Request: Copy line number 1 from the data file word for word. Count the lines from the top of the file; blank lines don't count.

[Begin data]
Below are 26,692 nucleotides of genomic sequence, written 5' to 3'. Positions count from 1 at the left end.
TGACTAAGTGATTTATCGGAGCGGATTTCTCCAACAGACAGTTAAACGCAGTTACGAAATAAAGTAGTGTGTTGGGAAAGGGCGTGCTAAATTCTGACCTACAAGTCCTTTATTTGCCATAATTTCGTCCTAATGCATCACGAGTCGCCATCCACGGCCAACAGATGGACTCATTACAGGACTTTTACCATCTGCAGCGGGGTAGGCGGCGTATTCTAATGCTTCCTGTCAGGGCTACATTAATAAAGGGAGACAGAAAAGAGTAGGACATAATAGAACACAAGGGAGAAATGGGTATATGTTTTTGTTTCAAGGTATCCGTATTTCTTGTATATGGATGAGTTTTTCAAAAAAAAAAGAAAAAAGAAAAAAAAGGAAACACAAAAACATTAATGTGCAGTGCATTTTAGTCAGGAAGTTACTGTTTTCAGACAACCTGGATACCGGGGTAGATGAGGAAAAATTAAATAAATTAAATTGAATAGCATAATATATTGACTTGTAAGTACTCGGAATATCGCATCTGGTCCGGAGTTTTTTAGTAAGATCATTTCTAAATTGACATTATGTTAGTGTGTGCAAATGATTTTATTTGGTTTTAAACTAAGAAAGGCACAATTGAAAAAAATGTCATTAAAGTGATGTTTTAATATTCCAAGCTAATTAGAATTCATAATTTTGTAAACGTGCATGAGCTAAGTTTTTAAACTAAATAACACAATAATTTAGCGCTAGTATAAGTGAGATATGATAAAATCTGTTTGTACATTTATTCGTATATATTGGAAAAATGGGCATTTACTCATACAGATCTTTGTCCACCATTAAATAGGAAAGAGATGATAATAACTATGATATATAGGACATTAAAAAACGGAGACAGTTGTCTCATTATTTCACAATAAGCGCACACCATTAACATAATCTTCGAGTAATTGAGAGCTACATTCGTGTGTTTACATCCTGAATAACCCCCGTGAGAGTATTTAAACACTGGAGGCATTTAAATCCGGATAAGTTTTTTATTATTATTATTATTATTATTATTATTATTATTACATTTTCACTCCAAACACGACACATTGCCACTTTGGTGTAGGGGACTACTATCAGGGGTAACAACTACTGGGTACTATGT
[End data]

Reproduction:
Below are 26,692 nucleotides of genomic sequence, written 5' to 3'. Positions count from 1 at the left end.